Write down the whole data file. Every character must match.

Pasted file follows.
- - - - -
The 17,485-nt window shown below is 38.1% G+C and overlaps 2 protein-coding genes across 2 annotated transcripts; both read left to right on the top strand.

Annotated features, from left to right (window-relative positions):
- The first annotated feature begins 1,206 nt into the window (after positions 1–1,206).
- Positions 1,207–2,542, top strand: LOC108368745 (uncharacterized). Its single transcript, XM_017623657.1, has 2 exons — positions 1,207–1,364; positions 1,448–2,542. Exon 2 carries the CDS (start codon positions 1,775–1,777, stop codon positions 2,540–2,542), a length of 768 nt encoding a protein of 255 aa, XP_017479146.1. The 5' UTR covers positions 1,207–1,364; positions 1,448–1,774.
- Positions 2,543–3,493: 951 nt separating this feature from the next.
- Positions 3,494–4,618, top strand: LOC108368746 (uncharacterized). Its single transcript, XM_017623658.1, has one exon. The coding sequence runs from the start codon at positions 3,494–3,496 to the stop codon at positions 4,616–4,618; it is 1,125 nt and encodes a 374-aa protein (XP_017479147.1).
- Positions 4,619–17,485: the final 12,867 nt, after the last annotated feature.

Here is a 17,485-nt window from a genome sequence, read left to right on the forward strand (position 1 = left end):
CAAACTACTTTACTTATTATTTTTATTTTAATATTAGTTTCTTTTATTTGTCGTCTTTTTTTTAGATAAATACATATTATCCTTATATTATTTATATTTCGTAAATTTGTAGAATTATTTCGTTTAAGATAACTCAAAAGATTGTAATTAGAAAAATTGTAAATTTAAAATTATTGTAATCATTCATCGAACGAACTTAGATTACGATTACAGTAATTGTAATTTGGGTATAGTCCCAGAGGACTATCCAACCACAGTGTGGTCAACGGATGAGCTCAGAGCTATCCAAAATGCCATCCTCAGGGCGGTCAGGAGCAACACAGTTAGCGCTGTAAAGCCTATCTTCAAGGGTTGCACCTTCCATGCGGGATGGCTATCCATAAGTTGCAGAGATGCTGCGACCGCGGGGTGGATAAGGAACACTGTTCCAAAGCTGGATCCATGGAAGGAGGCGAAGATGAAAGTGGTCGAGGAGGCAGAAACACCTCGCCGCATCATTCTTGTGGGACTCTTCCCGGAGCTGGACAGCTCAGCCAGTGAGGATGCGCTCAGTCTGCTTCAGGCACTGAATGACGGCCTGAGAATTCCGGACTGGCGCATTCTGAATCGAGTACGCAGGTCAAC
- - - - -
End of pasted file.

The 17,485-nt window shown below is 38.1% G+C and overlaps 2 protein-coding genes across 2 annotated transcripts; both read left to right on the top strand.

Annotated features, from left to right (window-relative positions):
- The first annotated feature begins 1,206 nt into the window (after positions 1–1,206).
- Positions 1,207–2,542, top strand: LOC108368745 (uncharacterized). Its single transcript, XM_017623657.1, has 2 exons — positions 1,207–1,364; positions 1,448–2,542. Exon 2 carries the CDS (start codon positions 1,775–1,777, stop codon positions 2,540–2,542), a length of 768 nt encoding a protein of 255 aa, XP_017479146.1. The 5' UTR covers positions 1,207–1,364; positions 1,448–1,774.
- Positions 2,543–3,493: 951 nt separating this feature from the next.
- Positions 3,494–4,618, top strand: LOC108368746 (uncharacterized). Its single transcript, XM_017623658.1, has one exon. The coding sequence runs from the start codon at positions 3,494–3,496 to the stop codon at positions 4,616–4,618; it is 1,125 nt and encodes a 374-aa protein (XP_017479147.1).
- Positions 4,619–17,485: the final 12,867 nt, after the last annotated feature.

Here is a 17,485-nt window from a genome sequence, read left to right on the forward strand (position 1 = left end):
CAAACTACTTTACTTATTATTTTTATTTTAATATTAGTTTCTTTTATTTGTCGTCTTTTTTTTAGATAAATACATATTATCCTTATATTATTTATATTTCGTAAATTTGTAGAATTATTTCGTTTAAGATAACTCAAAAGATTGTAATTAGAAAAATTGTAAATTTAAAATTATTGTAATCATTCATCGAACGAACTTAGATTACGATTACAGTAATTGTAATTTGGGTATAGTCCCAGAGGACTATCCAACCACAGTGTGGTCAACGGATGAGCTCAGAGCTATCCAAAATGCCATCCTCAGGGCGGTCAGGAGCAACACAGTTAGCGCTGTAAAGCCTATCTTCAAGGGTTGCACCTTCCATGCGGGATGGCTATCCATAAGTTGCAGAGATGCTGCGACCGCGGGGTGGATAAGGAACACTGTTCCAAAGCTGGATCCATGGAAGGAGGCGAAGATGAAAGTGGTCGAGGAGGCAGAAACACCTCGCCGCATCATTCTTGTGGGACTCTTCCCGGAGCTGGACAGCTCAGCCAGTGAGGATGCGCTCAGTCTGCTTCAGGCACTGAATGACGGCCTGAGAATTCCGGACTGGCGCATTCTGAATCGAGTACGCAGGTCAAC